by Tina Graver
Putting your landscapes to sleep for the winter doesn’t mean they can’t still look good.
See below for some ideas and suggestions on plants that have a ton of winter appeal!
|You can create a lot of interest with evergreen or deciduous trees by choosing species with a naturally interesting structure, such as weeping cherries and larix species Harry Walking Stick. You can also create an interesting effect using advanced pruning techniques such as topiary pruning and espalier pruning (pictured), or training evergreen vines using wire.
|Not only do fruiting trees and bushes added color in the off-season, they can also attract wildlife to keep you entertained during the winter months. Crab apple, winterberry and holly are best known for their long lasting red berries. The yew, which is an evergreen shrub, also produces edible red berries in late fall. The beauty berry bush gets its name from it’s stunning bright purple berries (pictured).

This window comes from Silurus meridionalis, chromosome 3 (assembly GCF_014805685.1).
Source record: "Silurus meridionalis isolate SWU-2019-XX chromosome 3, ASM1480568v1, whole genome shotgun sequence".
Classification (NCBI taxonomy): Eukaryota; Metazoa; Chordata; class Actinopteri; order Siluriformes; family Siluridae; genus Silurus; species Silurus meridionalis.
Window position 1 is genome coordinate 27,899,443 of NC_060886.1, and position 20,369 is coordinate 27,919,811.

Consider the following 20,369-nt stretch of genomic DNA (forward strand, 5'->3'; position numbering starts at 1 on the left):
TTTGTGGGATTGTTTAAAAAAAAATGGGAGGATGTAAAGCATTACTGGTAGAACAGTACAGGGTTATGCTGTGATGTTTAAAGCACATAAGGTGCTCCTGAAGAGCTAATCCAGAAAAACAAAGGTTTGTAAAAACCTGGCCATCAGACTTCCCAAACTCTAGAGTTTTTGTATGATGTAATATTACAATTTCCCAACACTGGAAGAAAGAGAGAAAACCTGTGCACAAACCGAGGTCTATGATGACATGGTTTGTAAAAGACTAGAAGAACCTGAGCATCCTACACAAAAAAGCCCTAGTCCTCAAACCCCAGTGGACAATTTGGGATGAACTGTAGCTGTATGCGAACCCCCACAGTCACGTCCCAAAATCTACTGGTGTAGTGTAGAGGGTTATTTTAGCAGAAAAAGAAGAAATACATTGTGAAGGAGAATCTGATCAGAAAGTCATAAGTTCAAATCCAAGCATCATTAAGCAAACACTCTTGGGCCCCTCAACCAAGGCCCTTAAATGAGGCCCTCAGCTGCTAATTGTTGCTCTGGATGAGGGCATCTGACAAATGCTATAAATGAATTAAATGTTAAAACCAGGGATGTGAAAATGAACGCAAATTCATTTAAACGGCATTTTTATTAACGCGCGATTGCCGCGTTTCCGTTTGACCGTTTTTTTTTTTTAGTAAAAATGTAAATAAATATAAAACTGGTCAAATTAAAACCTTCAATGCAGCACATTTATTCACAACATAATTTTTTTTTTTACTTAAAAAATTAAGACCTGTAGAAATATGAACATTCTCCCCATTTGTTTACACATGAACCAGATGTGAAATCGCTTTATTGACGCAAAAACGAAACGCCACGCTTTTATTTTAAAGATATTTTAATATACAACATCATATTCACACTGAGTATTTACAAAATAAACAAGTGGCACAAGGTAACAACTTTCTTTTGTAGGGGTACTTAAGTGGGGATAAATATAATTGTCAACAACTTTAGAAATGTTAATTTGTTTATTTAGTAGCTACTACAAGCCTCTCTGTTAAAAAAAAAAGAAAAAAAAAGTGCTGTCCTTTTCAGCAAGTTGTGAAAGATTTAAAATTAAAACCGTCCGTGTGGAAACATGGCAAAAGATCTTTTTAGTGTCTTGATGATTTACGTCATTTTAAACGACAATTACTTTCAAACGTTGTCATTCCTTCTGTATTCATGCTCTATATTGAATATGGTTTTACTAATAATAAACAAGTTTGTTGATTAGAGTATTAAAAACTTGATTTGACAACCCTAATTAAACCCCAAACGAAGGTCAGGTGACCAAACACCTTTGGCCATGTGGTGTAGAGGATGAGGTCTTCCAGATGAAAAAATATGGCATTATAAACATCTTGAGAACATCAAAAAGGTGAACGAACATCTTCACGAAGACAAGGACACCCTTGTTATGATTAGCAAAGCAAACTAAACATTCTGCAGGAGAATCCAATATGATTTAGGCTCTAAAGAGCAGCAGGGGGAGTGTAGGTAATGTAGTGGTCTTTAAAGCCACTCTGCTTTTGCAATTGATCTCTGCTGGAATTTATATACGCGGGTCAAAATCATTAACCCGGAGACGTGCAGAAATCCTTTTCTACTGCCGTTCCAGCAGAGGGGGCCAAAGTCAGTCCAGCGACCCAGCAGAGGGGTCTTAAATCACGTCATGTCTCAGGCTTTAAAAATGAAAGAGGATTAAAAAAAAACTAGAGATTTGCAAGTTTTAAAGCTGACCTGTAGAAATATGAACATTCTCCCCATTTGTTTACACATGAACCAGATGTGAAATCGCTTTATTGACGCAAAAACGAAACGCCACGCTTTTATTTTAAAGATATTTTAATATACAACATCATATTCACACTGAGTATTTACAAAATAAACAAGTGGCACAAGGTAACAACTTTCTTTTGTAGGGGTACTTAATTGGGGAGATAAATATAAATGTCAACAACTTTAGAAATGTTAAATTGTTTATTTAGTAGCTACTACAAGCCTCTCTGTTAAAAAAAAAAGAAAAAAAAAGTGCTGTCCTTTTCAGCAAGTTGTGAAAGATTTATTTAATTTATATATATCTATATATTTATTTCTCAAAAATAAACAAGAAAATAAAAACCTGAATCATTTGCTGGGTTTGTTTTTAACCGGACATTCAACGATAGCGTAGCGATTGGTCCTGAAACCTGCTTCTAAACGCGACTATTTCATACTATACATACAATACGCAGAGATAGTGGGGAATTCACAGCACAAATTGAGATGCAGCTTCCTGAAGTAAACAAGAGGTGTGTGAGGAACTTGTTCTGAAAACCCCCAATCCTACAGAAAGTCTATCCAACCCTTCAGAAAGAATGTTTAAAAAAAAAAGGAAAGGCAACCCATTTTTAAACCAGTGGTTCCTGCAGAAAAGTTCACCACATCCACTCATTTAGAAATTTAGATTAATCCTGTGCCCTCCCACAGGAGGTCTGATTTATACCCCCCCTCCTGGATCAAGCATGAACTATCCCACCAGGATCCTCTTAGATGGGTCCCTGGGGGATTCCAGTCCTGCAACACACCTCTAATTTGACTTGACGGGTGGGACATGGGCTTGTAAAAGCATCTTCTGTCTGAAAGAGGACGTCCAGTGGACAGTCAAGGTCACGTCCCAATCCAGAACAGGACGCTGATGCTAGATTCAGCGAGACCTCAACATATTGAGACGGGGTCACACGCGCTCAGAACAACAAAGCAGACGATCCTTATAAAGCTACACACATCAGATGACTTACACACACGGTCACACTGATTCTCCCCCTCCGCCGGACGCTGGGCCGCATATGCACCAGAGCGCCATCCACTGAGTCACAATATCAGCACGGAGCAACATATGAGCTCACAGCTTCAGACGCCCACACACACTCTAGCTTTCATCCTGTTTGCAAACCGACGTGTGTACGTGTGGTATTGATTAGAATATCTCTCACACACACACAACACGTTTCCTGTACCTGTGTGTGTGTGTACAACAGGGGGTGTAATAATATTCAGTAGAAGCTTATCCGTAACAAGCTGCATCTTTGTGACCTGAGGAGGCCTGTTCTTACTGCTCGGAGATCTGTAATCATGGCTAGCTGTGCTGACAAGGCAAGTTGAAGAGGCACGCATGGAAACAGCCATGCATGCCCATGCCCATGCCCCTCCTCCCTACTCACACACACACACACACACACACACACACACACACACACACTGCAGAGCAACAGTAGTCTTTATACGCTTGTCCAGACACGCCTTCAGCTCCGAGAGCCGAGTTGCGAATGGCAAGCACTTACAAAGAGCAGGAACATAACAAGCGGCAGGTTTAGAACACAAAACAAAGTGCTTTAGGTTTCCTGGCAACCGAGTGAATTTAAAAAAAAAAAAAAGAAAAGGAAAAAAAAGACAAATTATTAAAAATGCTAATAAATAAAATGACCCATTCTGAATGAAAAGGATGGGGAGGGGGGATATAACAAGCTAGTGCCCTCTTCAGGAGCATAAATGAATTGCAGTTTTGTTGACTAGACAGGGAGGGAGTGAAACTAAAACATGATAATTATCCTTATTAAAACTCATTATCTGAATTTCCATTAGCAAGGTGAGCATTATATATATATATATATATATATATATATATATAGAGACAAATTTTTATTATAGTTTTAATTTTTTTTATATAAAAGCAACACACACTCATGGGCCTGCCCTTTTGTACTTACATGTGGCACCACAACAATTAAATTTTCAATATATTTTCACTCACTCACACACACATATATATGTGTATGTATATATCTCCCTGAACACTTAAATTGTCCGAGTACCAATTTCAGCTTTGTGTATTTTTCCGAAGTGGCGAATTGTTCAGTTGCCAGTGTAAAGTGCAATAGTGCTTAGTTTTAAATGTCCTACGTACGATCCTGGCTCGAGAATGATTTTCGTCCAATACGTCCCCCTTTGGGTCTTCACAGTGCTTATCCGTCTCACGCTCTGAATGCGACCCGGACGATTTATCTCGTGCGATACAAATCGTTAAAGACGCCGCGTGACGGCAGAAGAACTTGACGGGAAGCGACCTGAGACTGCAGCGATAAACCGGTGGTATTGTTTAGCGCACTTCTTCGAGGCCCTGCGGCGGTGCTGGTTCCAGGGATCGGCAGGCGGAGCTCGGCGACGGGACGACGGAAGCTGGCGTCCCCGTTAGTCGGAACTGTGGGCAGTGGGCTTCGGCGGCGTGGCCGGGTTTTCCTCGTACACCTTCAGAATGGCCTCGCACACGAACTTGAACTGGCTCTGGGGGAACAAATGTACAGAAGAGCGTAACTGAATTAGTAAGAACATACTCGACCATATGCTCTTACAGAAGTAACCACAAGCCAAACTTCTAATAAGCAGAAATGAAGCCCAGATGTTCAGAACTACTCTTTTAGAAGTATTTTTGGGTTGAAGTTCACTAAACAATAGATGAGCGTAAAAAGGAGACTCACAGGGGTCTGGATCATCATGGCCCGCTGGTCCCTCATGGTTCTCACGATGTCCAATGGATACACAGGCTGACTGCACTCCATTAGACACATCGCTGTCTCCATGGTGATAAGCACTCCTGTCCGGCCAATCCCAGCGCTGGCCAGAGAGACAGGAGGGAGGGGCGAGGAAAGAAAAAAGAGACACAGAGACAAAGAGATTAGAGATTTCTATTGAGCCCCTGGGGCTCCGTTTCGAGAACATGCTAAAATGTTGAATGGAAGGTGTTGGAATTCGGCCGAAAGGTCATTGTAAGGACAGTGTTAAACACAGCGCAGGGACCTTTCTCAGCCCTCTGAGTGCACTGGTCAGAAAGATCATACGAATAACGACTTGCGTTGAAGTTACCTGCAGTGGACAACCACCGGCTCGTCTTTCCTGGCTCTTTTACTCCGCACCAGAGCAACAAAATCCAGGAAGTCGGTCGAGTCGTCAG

|Bark and Twigs|
|Some trees and bushes have more interesting bark and twigs than their leaves. The River birch or Aspen and Paper bark maple are a few examples of trees with exfoliating bark. A very popular bush for the winter months is the red twig dogwood. This bush is named appropriately for its bright red twigs. While many evergreen trees and bushes struggle in wet areas, the red-twig dogwood (pictured) is a great winter option if you have wet soils.
|Selecting cool-season, ornamental grasses can keep a ‘soft’ look throughout the winter months. It is easy to lose the soft-look associated with leaves and foliage once the weather turns. You will still need to cut down the dead stalks before the grass begins actively growing in the spring.
|The Okame Cherry (pictured) generally blooms in late winter to early spring. Warm winter days may trick the tree into producing flowers early. Some of the Okame trees are flowering now, in early December, due to warmer than usual temperatures. If you are looking for flowers, there are several types of early blooming bulbs to choose from like daffodils, narcissus, and tulips, which bloom towards the end of winter. Pansies are another choice of annual flower that survives the winter but will need to be replaced in the summer.